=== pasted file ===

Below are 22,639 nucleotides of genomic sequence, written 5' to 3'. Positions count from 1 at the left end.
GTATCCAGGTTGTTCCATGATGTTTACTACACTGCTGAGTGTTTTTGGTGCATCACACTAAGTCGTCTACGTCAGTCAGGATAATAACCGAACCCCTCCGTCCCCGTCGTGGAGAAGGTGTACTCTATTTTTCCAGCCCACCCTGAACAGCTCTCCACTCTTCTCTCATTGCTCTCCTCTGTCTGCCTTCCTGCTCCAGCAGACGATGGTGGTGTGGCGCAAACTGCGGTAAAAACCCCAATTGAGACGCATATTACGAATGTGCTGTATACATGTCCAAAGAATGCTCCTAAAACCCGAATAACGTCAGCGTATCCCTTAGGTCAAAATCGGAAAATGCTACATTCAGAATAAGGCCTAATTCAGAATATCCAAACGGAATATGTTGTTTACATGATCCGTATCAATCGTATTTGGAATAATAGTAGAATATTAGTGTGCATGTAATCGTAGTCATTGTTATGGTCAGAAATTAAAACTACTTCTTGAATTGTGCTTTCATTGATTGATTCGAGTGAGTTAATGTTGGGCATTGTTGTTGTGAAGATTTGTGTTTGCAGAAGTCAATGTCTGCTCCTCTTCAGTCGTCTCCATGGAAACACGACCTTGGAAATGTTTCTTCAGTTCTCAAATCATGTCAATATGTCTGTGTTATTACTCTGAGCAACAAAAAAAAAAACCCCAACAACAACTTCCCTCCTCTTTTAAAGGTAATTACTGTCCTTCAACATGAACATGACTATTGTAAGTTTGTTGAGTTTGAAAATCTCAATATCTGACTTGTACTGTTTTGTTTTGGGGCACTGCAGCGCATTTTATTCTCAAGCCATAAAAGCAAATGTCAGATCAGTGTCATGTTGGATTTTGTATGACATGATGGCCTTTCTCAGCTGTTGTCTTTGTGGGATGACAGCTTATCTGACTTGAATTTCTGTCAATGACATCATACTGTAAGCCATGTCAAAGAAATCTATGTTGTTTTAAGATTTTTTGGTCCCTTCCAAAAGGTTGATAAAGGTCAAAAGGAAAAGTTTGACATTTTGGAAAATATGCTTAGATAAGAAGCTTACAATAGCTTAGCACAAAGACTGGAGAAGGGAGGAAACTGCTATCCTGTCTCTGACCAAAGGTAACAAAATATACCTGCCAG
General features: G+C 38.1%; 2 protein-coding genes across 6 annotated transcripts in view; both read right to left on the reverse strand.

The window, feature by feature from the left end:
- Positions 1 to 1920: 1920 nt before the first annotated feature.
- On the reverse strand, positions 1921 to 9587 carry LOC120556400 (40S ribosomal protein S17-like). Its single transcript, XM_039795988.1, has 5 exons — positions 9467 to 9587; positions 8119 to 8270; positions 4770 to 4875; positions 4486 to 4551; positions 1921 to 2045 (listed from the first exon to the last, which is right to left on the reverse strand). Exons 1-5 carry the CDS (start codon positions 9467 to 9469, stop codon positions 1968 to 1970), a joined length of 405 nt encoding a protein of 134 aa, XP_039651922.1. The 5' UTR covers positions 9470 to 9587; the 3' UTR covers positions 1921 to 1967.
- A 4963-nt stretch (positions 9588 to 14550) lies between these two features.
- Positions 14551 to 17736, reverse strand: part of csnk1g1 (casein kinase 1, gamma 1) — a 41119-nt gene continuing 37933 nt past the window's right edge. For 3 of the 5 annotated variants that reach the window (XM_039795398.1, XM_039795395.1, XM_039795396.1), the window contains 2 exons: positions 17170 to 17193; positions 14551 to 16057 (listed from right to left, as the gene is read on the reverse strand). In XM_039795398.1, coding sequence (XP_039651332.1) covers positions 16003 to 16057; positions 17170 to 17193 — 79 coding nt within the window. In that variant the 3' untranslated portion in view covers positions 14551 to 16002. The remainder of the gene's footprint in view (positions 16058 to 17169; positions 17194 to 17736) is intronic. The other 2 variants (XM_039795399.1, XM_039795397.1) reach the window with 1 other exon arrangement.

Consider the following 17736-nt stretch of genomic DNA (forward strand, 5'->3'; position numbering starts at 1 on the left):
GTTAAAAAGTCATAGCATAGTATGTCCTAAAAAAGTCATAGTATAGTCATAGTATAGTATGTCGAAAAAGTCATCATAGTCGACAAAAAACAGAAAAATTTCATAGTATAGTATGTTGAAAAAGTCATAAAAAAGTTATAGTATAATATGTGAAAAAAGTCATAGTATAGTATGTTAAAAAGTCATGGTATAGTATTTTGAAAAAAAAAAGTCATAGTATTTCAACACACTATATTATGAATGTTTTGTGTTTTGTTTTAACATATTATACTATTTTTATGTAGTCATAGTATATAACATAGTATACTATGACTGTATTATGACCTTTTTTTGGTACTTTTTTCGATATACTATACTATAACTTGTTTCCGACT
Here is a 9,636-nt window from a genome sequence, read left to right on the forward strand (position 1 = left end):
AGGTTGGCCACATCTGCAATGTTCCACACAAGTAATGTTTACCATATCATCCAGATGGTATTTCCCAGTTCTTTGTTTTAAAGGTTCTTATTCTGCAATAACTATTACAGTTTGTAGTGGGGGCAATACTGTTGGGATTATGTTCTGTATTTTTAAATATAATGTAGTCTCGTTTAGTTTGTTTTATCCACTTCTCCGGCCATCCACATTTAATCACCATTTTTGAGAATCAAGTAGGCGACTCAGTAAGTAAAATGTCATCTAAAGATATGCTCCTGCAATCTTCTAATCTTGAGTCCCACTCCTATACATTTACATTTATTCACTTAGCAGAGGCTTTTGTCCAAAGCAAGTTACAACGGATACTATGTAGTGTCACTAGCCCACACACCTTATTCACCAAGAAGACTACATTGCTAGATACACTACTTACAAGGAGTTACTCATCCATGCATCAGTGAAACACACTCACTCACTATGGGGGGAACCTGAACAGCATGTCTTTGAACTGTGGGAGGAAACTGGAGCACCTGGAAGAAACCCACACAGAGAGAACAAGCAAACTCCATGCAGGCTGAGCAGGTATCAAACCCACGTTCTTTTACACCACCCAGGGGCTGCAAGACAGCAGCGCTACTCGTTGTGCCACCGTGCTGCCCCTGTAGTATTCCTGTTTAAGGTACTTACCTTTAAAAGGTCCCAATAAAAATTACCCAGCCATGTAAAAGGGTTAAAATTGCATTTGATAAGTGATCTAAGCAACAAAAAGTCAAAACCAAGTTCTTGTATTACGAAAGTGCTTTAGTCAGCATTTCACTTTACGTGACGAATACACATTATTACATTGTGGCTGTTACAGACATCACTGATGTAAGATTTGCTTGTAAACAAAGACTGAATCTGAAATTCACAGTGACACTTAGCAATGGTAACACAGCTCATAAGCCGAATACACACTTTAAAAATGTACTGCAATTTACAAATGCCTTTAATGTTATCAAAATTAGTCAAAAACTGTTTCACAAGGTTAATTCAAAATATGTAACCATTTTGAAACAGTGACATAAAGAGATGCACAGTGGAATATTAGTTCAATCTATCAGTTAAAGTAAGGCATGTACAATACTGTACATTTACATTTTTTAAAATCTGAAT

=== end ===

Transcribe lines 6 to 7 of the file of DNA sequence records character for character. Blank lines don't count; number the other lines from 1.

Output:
- On the reverse strand, positions 1921 to 9587 carry LOC120556400 (40S ribosomal protein S17-like). Its single transcript, XM_039795988.1, has 5 exons — positions 9467 to 9587; positions 8119 to 8270; positions 4770 to 4875; positions 4486 to 4551; positions 1921 to 2045 (listed from the first exon to the last, which is right to left on the reverse strand). Exons 1-5 carry the CDS (start codon positions 9467 to 9469, stop codon positions 1968 to 1970), a joined length of 405 nt encoding a protein of 134 aa, XP_039651922.1. The 5' UTR covers positions 9470 to 9587; the 3' UTR covers positions 1921 to 1967.
- A 4963-nt stretch (positions 9588 to 14550) lies between these two features.